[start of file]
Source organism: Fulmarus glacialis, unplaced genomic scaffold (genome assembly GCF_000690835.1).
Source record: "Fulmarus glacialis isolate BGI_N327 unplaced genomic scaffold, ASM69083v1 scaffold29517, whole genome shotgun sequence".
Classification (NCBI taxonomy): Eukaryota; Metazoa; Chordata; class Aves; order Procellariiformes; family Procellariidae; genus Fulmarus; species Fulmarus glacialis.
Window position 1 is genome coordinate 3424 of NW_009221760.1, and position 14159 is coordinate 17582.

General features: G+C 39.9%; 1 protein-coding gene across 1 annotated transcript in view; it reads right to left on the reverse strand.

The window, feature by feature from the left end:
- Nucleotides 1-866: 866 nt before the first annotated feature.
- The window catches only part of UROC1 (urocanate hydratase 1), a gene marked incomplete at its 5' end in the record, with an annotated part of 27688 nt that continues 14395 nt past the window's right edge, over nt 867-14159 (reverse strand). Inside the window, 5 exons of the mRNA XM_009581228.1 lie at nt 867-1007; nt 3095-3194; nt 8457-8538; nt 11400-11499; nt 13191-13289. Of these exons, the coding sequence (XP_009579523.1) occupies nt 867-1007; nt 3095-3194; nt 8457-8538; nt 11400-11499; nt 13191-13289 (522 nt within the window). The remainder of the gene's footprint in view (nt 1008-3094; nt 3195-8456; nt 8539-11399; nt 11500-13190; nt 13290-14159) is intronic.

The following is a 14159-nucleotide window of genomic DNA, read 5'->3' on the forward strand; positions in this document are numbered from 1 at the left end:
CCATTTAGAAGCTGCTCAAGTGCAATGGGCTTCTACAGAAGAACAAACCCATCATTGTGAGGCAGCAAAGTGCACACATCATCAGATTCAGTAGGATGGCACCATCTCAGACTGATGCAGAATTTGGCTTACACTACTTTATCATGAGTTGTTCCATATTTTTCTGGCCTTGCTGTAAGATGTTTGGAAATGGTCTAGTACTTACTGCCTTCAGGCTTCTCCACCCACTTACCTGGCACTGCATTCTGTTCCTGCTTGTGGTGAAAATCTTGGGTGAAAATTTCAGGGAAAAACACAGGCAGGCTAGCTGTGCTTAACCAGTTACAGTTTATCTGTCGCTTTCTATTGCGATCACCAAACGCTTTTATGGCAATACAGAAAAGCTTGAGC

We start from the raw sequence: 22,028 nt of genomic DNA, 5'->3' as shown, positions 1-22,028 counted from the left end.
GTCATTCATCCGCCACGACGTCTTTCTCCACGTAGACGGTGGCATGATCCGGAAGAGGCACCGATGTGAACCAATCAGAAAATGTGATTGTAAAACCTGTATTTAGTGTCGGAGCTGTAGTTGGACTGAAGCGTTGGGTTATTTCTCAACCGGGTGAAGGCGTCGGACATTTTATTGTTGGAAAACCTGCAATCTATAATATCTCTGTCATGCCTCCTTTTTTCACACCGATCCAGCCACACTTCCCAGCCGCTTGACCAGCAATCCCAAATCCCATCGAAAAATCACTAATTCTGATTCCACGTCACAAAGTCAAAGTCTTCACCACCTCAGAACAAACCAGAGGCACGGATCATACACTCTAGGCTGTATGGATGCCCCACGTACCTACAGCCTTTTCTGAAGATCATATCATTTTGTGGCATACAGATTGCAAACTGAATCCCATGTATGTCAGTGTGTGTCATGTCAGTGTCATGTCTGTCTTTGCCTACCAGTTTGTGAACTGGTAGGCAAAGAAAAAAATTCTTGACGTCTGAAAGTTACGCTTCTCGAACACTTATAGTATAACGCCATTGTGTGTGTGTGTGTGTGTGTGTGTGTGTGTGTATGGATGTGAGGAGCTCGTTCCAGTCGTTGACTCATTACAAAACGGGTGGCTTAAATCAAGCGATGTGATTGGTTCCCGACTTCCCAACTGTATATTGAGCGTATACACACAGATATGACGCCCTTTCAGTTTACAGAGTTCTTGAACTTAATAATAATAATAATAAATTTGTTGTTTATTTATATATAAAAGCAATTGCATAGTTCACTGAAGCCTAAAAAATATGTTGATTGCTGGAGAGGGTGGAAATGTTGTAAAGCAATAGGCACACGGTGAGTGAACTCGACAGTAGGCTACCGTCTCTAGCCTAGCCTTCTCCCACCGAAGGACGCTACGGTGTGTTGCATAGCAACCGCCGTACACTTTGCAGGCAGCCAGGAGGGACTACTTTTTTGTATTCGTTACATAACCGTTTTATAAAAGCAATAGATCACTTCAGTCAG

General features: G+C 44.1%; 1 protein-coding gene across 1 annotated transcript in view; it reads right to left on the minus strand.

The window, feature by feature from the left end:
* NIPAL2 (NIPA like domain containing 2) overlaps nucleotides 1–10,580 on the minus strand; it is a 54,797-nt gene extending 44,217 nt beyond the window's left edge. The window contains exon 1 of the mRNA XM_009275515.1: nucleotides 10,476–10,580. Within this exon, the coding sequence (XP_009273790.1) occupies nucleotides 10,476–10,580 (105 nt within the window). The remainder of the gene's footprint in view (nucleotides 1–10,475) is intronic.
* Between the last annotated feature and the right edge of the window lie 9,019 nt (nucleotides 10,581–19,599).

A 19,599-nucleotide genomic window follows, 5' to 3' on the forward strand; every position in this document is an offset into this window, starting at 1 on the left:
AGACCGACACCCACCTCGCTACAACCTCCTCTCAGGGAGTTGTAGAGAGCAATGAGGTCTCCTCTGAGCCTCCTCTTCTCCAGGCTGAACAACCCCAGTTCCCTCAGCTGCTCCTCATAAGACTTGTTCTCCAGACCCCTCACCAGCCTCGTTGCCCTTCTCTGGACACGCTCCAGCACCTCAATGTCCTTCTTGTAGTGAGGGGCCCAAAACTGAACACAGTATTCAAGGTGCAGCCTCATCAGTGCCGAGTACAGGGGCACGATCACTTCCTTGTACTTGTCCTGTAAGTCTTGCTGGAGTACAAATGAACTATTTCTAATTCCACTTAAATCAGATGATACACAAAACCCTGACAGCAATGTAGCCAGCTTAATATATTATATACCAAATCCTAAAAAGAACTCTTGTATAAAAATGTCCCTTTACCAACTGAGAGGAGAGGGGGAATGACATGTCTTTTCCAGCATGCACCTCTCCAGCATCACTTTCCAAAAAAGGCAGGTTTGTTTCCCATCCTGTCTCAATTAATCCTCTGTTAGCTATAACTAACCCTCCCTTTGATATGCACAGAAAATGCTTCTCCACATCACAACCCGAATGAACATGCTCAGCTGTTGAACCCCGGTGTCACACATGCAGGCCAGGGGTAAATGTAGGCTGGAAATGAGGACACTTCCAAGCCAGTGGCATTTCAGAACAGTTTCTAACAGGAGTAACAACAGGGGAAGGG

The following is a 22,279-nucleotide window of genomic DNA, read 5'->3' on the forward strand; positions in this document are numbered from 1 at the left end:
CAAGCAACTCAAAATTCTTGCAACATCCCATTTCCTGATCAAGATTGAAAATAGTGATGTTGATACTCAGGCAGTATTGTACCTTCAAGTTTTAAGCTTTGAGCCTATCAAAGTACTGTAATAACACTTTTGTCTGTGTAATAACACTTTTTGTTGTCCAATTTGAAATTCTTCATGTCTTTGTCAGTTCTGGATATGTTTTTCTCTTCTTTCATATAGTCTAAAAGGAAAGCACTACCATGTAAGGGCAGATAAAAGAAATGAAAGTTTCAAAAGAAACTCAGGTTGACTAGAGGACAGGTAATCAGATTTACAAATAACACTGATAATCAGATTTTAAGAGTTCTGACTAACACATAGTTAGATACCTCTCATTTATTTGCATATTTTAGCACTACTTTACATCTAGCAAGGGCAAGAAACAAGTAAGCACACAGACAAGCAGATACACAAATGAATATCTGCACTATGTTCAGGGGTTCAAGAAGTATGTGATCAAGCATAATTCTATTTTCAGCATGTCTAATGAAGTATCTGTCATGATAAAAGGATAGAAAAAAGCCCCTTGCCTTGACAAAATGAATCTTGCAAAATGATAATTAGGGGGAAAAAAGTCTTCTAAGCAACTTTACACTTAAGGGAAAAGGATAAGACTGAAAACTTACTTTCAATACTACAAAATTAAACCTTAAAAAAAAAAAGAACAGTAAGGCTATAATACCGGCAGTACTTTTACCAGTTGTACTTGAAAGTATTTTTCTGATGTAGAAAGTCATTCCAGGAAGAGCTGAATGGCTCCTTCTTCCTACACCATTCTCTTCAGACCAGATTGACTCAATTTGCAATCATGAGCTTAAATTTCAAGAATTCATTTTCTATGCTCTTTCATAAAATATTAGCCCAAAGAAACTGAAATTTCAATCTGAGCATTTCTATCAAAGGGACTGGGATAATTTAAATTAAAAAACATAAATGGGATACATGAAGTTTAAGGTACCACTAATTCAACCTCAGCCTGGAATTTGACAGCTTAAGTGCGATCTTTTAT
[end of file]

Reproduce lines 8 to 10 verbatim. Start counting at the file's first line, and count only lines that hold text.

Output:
- The window catches only part of UROC1 (urocanate hydratase 1), a gene marked incomplete at its 5' end in the record, with an annotated part of 27688 nt that continues 14395 nt past the window's right edge, over nt 867-14159 (reverse strand). Inside the window, 5 exons of the mRNA XM_009581228.1 lie at nt 867-1007; nt 3095-3194; nt 8457-8538; nt 11400-11499; nt 13191-13289. Of these exons, the coding sequence (XP_009579523.1) occupies nt 867-1007; nt 3095-3194; nt 8457-8538; nt 11400-11499; nt 13191-13289 (522 nt within the window). The remainder of the gene's footprint in view (nt 1008-3094; nt 3195-8456; nt 8539-11399; nt 11500-13190; nt 13290-14159) is intronic.

The following is a 14159-nucleotide window of genomic DNA, read 5'->3' on the forward strand; positions in this document are numbered from 1 at the left end:
CCATTTAGAAGCTGCTCAAGTGCAATGGGCTTCTACAGAAGAACAAACCCATCATTGTGAGGCAGCAAAGTGCACACATCATCAGATTCAGTAGGATGGCACCATCTCAGACTGATGCAGAATTTGGCTTACACTACTTTATCATGAGTTGTTCCATATTTTTCTGGCCTTGCTGTAAGATGTTTGGAAATGGTCTAGTACTTACTGCCTTCAGGCTTCTCCACCCACTTACCTGGCACTGCATTCTGTTCCTGCTTGTGGTGAAAATCTTGGGTGAAAATTTCAGGGAAAAACACAGGCAGGCTAGCTGTGCTTAACCAGTTACAGTTTATCTGTCGCTTTCTATTGCGATCACCAAACGCTTTTATGGCAATACAGAAAAGCTTGAGC